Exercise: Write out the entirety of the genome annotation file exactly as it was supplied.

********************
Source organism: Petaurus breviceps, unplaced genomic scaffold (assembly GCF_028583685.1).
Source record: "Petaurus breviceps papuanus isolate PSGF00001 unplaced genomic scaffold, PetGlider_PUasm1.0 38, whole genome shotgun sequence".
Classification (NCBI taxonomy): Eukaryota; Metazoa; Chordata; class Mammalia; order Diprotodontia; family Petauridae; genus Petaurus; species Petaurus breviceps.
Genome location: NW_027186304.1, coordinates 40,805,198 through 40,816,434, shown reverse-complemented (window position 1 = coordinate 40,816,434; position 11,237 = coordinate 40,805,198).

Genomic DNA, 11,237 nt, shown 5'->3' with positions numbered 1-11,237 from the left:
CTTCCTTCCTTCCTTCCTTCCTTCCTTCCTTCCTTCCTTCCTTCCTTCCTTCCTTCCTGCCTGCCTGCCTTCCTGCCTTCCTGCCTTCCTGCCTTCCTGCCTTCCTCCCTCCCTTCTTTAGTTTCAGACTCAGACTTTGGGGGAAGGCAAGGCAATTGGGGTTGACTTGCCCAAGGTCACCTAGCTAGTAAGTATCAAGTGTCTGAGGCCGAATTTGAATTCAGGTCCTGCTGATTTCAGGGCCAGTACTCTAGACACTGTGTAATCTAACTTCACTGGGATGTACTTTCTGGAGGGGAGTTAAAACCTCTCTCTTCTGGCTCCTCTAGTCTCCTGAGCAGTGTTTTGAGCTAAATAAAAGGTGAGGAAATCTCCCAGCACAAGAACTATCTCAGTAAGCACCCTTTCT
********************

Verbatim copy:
Source organism: Petaurus breviceps, unplaced genomic scaffold (assembly GCF_028583685.1).
Source record: "Petaurus breviceps papuanus isolate PSGF00001 unplaced genomic scaffold, PetGlider_PUasm1.0 38, whole genome shotgun sequence".
Classification (NCBI taxonomy): Eukaryota; Metazoa; Chordata; class Mammalia; order Diprotodontia; family Petauridae; genus Petaurus; species Petaurus breviceps.
Genome location: NW_027186304.1, coordinates 40,805,198 through 40,816,434, shown reverse-complemented (window position 1 = coordinate 40,816,434; position 11,237 = coordinate 40,805,198).

Genomic DNA, 11,237 nt, shown 5'->3' with positions numbered 1-11,237 from the left:
CTTCCTTCCTTCCTTCCTTCCTTCCTTCCTTCCTTCCTTCCTTCCTTCCTTCCTTCCTGCCTGCCTGCCTTCCTGCCTTCCTGCCTTCCTGCCTTCCTGCCTTCCTCCCTCCCTTCTTTAGTTTCAGACTCAGACTTTGGGGGAAGGCAAGGCAATTGGGGTTGACTTGCCCAAGGTCACCTAGCTAGTAAGTATCAAGTGTCTGAGGCCGAATTTGAATTCAGGTCCTGCTGATTTCAGGGCCAGTACTCTAGACACTGTGTAATCTAACTTCACTGGGATGTACTTTCTGGAGGGGAGTTAAAACCTCTCTCTTCTGGCTCCTCTAGTCTCCTGAGCAGTGTTTTGAGCTAAATAAAAGGTGAGGAAATCTCCCAGCACAAGAACTATCTCAGTAAGCACCCTTTCT